The death of Michael Collins this week brought new appreciation for the “third man” of Apollo 11. The Air Force colonel who piloted the spacecraft Columbia 60 miles high while fellow astronauts Neil Armstrong and Buzz Aldrin became the first humans to walk on the moon was remembered for his unique role, his grace and kindness, and the eloquence with which he described his singular mission.
News of Collins’ death brought warm memories for Richard Wiese.
The Weston resident — whose Westport-based “Born to Explore” television programs have won many Emmy and other awards — served 2 stints as president of the Explorers Club. Since 1904 the New York organization has promoted scientific exploration of land, sea, air and space. Club members have been first to the North Pole, South Pole, the summit of Mount Everest, the deepest point in the ocean, and (you guessed it) the surface of the moon.
In 2019, Wiese wanted the Explorers Club to celebrate the 50th anniversary of Apollo 11 in a memorable way. Armstrong died in 2012, but he assembled 8 astronauts from various Apollo missions, and several shuttle astronauts, including Katherine Sullivan — the first woman to walk in space.
The night before the big event with 1,500 guests, Wiese hosted a small dinner for those explorers and a few family members. He knew a few of them, but had never met Collins.
The Columbia commander, a widower, brought 2 daughters. (Kate Collins is an actress best known for “All My Children.”)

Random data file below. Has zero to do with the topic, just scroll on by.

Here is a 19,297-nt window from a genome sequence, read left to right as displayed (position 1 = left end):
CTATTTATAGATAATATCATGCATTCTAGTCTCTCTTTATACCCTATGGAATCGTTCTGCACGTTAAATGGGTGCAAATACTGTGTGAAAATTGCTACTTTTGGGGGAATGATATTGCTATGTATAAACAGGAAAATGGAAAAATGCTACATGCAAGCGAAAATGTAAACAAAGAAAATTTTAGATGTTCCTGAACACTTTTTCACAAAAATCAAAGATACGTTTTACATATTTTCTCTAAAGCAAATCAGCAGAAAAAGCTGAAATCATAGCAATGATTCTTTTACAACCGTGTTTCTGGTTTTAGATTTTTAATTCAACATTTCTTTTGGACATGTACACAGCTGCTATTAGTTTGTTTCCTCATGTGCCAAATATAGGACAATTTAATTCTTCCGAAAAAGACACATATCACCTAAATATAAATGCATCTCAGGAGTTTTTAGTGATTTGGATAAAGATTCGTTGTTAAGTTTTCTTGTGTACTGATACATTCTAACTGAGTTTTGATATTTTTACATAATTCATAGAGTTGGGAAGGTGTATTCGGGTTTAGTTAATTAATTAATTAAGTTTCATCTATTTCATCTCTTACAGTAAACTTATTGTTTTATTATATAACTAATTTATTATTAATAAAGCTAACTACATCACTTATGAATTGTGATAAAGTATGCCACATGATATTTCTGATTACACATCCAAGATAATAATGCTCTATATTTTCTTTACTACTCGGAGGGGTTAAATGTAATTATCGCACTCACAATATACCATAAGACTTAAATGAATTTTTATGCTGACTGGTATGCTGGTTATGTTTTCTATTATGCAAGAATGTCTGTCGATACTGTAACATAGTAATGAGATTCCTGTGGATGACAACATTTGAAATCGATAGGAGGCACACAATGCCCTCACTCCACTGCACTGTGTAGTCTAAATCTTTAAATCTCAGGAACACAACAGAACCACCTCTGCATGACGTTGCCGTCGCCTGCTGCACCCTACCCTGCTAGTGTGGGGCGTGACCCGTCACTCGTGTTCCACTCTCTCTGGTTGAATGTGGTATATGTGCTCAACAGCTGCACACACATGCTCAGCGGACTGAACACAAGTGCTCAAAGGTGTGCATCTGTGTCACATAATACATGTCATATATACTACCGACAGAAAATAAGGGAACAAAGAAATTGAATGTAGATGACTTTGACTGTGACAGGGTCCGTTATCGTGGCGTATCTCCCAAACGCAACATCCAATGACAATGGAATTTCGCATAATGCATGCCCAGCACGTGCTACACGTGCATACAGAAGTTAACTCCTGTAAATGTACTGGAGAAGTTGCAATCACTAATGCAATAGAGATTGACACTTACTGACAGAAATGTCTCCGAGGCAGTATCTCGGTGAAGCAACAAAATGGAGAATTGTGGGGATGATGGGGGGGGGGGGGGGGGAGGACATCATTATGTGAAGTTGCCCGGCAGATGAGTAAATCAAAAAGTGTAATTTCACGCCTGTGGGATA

“They all talked shop,” Wiese recalls. “Being a fly on the wall was sensational.”
After dinner they headed to the Explorers Club headquarters, for a new members’ reception. It was held in the newly renovated “Apollo Room.”
“When those 8 Apollo astronauts walked in, the seas parted,” Wiese says. “In the pantheon of explorers, they were it.”
He recalls Collins as “easy-going, gentle, a beautiful soul.” He told Wiese, “Everyone always says I was the lonely guy up there in space. I was fine. I wasn’t worried about myself. I just worried that if something happened to them, I’d have to return alone.”
“Five hundred years from now, when the 20th century is long gone, people will still remember the first time we left earth to walk on a celestial body,” Wiese says. “Michael Collins was a huge part of that.”
After he returned, Wiese adds, “He had a wonderful life. It was definitely well lived.”
As for Wiese: He’s traveled the world, exploring the land and sea. The Brown University graduate has cross country skied to the North Pole and lived with pygmies in Uganda and aboriginals in Australia; he even helped discover 202 forms of new life in the 1st microbial survey of Central Park. When he was 11 years old, Wiese climbed Mt. Kilimanjaro with his father.
Yet even before that, he dreamed of space.
In 1969, a week before Neil Armstrong and Buzz Aldrin walked on the moon — and Michael Collins flew above it — Wiese turned 10 years old. He had just gotten a telescope.
“I looked at the moon, hoping to see them on it,” he remembers. “I never, ever imagined that one day I’d be able to meet men who went there.”